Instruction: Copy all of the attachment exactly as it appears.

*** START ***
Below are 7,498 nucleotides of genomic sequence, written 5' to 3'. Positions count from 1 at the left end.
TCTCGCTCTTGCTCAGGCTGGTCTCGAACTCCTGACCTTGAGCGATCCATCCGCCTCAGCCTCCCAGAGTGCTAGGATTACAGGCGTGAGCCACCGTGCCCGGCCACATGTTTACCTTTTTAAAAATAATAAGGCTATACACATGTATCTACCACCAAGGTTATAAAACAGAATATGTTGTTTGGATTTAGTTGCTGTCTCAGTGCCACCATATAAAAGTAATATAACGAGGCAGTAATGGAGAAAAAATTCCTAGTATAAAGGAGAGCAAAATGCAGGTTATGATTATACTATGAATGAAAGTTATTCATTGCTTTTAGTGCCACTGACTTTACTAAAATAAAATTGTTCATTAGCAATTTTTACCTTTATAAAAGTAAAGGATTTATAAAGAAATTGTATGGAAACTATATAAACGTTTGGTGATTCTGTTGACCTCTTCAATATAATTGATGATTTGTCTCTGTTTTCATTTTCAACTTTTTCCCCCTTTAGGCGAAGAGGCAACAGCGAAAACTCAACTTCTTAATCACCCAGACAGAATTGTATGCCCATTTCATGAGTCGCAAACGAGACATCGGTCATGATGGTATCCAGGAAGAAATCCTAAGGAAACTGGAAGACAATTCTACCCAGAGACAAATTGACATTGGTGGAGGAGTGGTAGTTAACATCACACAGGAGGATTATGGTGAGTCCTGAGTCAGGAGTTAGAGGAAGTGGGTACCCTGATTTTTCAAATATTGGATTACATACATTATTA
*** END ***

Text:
Below are 7,498 nucleotides of genomic sequence, written 5' to 3'. Positions count from 1 at the left end.
TCTCGCTCTTGCTCAGGCTGGTCTCGAACTCCTGACCTTGAGCGATCCATCCGCCTCAGCCTCCCAGAGTGCTAGGATTACAGGCGTGAGCCACCGTGCCCGGCCACATGTTTACCTTTTTAAAAATAATAAGGCTATACACATGTATCTACCACCAAGGTTATAAAACAGAATATGTTGTTTGGATTTAGTTGCTGTCTCAGTGCCACCATATAAAAGTAATATAACGAGGCAGTAATGGAGAAAAAATTCCTAGTATAAAGGAGAGCAAAATGCAGGTTATGATTATACTATGAATGAAAGTTATTCATTGCTTTTAGTGCCACTGACTTTACTAAAATAAAATTGTTCATTAGCAATTTTTACCTTTATAAAAGTAAAGGATTTATAAAGAAATTGTATGGAAACTATATAAACGTTTGGTGATTCTGTTGACCTCTTCAATATAATTGATGATTTGTCTCTGTTTTCATTTTCAACTTTTTCCCCCTTTAGGCGAAGAGGCAACAGCGAAAACTCAACTTCTTAATCACCCAGACAGAATTGTATGCCCATTTCATGAGTCGCAAACGAGACATCGGTCATGATGGTATCCAGGAAGAAATCCTAAGGAAACTGGAAGACAATTCTACCCAGAGACAAATTGACATTGGTGGAGGAGTGGTAGTTAACATCACACAGGAGGATTATGGTGAGTCCTGAGTCAGGAGTTAGAGGAAGTGGGTACCCTGATTTTTCAAATATTGGATTACATACATTATTA